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Language formalities
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Hebrew - Verb forms - introduction

The normal verb root has 3 consonants in its simplest root form (usually Qal perfect). The first syllable is open, with vowel â. The second syllable is closed with vowel a, unless it ends with ’ or h in which case it is open with â. Typical examples are ’âkhal (he ate), or hâyâh (he was).

Exceptions are:

  1. Stative verbs (describing a condition or state of being), in which the second vowel may be a, ê or ô, eg. zâqên (he was old), qâtôn (he was small),
  2. Some monosyllabic verbs which originally had y or v as the middle consonant, over time contracted to make a diphthong with the preceding vowel. These are called hollow verbs and are listed in a lexicon under the Qal infinitive construct rather than Qal perfect. Examples are bô’ (to go), mûth (to die). Some verbs ending in h or ch have kept the middle consonant and so have avoided becoming hollow (eg hâyâh).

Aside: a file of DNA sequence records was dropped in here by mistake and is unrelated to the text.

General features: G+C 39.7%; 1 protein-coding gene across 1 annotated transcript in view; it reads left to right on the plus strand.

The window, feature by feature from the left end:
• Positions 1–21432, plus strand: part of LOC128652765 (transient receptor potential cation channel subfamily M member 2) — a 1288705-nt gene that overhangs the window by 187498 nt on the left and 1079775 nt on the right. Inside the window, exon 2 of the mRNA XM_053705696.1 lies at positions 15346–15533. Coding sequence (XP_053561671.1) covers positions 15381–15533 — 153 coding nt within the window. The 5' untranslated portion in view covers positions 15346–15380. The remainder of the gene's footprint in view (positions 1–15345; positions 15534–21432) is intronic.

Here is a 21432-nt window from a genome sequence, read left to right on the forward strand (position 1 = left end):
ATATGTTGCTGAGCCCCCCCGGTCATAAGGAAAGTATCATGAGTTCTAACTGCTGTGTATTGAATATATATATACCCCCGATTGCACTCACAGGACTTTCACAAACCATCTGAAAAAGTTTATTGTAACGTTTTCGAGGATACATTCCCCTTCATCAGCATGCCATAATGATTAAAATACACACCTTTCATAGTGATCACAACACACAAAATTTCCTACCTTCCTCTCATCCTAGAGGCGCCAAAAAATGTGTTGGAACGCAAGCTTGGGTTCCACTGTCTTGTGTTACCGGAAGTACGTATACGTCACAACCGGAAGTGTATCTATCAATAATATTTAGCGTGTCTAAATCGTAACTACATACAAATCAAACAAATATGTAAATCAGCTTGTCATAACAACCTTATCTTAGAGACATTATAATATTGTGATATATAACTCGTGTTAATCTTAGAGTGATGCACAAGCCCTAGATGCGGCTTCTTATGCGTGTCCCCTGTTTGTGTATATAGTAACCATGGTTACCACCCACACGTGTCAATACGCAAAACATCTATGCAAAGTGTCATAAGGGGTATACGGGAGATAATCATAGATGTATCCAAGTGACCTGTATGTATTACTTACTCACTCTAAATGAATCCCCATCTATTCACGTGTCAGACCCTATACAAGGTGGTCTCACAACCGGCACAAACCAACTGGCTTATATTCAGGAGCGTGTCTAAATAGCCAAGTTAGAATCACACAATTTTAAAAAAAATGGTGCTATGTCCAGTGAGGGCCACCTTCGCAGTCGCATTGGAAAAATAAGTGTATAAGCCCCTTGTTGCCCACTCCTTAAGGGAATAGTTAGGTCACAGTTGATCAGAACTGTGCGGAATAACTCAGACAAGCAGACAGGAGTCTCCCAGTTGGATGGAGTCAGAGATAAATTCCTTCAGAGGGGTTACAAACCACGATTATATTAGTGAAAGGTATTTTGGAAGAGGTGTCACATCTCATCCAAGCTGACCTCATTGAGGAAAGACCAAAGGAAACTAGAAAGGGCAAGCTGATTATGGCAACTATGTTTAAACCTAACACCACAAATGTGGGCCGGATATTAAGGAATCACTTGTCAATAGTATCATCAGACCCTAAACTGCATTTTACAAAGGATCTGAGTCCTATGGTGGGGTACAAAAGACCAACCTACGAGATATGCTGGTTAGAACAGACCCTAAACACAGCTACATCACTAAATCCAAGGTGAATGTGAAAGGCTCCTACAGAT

Strong and weak verbs

Strong verbs show no irregular consonantal changes with tense etc. Weak verbs show a variety of changes. Classes of weak verbs are: hollow verbs, verbs with gutturals in one or more places, verbs with any of the letters r, y, v, or n in one or more places, or geminate verbs. Nomenclature has changed regarding these: traditionally the designation was pased on the verb pâ‘al (he did/made), and used the letters thereof, whereas the modern trend is to use the consonant place index to specify. Classes of weak verbs are:
Pe gutturalI guttural
‘ayin gutturalII guttural
Lamed gutturalIII guttural
Pe ’alephI aleph
Lamed ’alephIII aleph
Pe nunI nun
‘ayin vav/‘ayin yodII vav/II yod/Hollow
Pe vav/Pe yodI vav/I yod
Double ‘ayinGeminate
Some verbs exhibit doubly weak behaviour, with peculiarities from both sources, eg hâyâh.

Stages in identification of perfect forms

  1. Are there any prefixes other than ve or û?
    • No - must be one of Qal, Pi‘êl or Pu‘al
    • Yes - must be one of Niph‘al, Hithpa‘êl, Hiph‘îyl, Hoph‘al - use the prefix to identify which
  2. Is there doubling in the middle of the stem?
    • Yes - must be one of Pi‘êl, Pu‘al or Hithpa‘êl
  3. Identify the suffix to specify person and number
  4. Reconstruct the verb root remaining.
With weak verbs this is usually a less straightforward process.
Language formalities